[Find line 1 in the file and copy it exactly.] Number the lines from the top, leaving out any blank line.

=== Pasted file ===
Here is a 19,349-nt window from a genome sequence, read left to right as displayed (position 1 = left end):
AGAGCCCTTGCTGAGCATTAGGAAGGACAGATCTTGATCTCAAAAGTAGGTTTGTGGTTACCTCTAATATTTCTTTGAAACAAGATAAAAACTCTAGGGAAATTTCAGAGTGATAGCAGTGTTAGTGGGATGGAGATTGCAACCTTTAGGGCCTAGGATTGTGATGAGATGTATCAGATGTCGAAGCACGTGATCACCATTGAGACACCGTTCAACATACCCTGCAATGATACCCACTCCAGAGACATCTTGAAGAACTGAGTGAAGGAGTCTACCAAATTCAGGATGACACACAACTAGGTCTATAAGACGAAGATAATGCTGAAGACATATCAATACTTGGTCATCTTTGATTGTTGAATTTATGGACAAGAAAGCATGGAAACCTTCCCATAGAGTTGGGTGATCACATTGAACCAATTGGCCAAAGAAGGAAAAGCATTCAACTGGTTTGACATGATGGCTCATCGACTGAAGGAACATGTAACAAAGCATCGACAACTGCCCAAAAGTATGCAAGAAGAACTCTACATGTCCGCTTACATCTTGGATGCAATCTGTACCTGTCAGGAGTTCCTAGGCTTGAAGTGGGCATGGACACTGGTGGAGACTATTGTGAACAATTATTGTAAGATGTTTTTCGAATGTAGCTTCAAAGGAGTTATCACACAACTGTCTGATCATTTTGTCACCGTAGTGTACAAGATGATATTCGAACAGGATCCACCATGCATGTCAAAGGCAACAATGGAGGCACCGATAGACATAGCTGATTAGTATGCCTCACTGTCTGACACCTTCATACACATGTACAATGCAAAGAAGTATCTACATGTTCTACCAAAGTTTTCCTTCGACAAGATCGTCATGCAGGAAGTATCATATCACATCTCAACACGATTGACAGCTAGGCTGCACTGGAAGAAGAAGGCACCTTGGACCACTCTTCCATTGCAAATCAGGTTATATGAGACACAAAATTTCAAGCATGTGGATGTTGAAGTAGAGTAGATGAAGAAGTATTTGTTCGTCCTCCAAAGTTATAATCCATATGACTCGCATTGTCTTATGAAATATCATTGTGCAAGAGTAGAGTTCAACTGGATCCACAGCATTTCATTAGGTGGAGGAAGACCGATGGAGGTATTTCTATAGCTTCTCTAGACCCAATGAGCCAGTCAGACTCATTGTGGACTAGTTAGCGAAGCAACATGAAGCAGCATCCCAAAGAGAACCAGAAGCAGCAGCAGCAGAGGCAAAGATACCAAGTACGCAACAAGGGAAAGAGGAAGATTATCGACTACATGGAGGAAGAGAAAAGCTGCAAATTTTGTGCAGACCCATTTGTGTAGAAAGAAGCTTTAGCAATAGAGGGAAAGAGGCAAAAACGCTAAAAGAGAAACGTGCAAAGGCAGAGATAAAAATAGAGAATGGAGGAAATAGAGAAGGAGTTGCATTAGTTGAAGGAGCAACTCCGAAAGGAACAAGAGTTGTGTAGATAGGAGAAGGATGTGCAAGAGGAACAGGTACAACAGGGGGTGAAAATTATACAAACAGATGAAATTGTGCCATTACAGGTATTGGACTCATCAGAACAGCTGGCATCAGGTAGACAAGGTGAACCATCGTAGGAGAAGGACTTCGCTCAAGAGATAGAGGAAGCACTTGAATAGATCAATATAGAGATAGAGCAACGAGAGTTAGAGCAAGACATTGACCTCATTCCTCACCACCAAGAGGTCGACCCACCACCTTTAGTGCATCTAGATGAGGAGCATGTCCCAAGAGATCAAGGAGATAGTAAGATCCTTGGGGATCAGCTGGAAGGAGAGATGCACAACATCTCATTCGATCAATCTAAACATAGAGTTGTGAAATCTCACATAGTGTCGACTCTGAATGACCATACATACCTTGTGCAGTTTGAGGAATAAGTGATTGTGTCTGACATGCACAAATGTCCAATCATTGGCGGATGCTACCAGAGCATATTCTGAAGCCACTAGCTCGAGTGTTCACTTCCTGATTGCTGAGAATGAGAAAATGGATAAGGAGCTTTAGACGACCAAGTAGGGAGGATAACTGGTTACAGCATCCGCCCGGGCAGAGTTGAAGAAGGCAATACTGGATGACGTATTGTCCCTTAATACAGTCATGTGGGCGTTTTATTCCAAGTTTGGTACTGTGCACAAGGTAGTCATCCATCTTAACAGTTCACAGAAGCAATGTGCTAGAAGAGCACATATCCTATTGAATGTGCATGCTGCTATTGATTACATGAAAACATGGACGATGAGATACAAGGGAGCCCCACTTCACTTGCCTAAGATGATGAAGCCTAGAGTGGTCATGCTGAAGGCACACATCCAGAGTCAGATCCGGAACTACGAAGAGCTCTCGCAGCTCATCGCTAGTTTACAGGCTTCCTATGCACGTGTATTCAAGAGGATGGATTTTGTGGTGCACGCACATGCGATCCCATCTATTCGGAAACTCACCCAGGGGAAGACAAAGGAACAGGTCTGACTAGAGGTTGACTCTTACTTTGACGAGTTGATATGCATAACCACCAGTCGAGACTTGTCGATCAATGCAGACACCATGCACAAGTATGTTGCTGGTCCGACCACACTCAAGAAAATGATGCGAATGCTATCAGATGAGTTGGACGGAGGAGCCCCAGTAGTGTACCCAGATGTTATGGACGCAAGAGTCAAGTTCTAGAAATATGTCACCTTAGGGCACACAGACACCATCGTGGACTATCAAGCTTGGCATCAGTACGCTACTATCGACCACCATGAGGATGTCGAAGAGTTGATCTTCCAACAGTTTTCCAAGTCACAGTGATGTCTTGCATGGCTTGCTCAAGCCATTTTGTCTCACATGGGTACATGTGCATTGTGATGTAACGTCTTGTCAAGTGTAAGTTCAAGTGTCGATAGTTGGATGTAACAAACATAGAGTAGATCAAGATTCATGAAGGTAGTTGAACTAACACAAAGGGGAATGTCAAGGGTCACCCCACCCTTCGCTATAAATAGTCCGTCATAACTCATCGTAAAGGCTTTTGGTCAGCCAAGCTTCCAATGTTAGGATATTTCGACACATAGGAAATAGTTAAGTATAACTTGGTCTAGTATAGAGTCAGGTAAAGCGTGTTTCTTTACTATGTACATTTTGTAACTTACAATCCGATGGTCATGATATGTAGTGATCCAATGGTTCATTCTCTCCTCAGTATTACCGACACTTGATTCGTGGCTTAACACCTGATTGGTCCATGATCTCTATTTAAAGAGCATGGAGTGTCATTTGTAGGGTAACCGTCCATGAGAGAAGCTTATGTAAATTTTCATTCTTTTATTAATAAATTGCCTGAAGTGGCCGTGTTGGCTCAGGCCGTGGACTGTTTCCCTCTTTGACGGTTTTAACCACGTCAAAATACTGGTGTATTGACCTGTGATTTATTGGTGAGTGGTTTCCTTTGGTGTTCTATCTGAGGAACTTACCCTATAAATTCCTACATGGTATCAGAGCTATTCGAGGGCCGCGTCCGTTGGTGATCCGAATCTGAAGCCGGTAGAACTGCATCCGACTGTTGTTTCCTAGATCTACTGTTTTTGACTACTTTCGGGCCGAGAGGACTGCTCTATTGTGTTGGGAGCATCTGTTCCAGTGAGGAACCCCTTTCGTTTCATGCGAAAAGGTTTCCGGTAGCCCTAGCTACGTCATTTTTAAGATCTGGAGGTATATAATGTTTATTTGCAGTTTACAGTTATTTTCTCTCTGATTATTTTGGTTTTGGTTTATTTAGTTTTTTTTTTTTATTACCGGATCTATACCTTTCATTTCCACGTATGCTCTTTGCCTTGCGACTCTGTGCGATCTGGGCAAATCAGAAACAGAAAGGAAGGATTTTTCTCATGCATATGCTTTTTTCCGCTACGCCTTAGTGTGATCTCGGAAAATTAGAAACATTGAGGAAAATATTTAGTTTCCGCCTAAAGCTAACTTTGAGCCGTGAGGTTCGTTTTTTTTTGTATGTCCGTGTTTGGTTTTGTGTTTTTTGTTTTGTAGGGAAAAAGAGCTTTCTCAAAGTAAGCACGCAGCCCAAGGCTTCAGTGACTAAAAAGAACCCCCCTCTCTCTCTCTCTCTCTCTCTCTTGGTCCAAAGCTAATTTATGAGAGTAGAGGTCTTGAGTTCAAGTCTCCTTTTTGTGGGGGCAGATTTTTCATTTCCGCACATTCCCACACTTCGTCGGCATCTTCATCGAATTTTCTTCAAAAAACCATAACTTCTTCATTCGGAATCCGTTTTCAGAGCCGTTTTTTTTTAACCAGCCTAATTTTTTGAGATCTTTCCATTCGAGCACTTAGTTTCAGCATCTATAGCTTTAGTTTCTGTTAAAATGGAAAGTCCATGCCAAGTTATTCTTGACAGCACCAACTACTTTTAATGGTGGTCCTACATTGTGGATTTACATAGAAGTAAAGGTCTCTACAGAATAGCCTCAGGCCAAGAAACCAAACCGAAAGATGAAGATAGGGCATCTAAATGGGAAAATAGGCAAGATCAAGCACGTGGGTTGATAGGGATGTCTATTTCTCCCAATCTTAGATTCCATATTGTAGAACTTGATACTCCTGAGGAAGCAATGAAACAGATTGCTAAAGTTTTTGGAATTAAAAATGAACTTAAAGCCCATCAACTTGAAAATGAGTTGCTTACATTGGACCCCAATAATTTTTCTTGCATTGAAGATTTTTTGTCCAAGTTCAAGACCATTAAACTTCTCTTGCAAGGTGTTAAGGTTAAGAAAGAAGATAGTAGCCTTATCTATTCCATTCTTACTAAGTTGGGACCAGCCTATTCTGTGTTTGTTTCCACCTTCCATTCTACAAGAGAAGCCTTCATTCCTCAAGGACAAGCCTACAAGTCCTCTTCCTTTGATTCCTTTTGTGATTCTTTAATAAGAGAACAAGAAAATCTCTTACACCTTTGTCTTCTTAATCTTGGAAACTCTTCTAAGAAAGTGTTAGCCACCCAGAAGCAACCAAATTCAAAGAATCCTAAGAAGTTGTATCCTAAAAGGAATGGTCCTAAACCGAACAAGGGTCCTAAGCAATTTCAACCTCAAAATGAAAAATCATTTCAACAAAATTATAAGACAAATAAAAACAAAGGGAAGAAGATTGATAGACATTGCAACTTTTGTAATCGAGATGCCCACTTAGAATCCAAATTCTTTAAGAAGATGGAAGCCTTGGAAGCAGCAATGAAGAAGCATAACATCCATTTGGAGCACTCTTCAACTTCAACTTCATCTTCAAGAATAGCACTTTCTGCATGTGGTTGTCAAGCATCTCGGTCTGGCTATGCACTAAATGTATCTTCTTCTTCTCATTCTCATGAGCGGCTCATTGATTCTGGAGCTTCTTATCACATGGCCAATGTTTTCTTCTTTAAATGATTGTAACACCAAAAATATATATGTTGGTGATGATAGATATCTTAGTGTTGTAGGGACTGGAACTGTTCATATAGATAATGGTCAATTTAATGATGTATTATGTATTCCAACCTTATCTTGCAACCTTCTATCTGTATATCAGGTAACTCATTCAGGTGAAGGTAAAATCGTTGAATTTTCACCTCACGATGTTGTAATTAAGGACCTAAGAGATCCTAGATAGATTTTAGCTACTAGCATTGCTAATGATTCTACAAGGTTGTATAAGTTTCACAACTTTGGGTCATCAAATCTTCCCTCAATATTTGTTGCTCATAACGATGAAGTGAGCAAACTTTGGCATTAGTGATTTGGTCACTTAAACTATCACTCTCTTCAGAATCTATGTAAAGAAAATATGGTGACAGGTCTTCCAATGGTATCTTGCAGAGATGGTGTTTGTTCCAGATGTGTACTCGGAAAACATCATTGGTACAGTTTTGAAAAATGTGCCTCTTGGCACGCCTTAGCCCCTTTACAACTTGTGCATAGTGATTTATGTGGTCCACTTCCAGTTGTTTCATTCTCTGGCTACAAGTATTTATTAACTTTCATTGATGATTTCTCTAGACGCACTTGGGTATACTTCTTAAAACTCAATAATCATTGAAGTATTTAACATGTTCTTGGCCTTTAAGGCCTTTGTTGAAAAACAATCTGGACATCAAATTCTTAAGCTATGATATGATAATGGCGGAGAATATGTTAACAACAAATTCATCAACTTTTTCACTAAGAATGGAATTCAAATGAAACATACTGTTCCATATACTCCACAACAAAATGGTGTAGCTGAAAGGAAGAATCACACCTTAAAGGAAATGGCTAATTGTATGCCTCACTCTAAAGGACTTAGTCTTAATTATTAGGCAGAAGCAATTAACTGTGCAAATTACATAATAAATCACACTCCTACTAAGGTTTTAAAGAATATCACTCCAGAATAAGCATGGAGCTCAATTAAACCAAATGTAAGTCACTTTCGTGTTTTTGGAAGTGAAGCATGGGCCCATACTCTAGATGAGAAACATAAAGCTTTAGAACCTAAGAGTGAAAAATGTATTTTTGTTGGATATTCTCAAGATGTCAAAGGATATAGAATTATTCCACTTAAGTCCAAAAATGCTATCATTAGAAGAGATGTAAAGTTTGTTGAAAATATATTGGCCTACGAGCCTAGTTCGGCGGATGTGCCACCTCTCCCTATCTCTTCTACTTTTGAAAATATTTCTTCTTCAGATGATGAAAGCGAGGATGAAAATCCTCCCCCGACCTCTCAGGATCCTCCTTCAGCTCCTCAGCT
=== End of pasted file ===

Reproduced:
Here is a 19,349-nt window from a genome sequence, read left to right as displayed (position 1 = left end):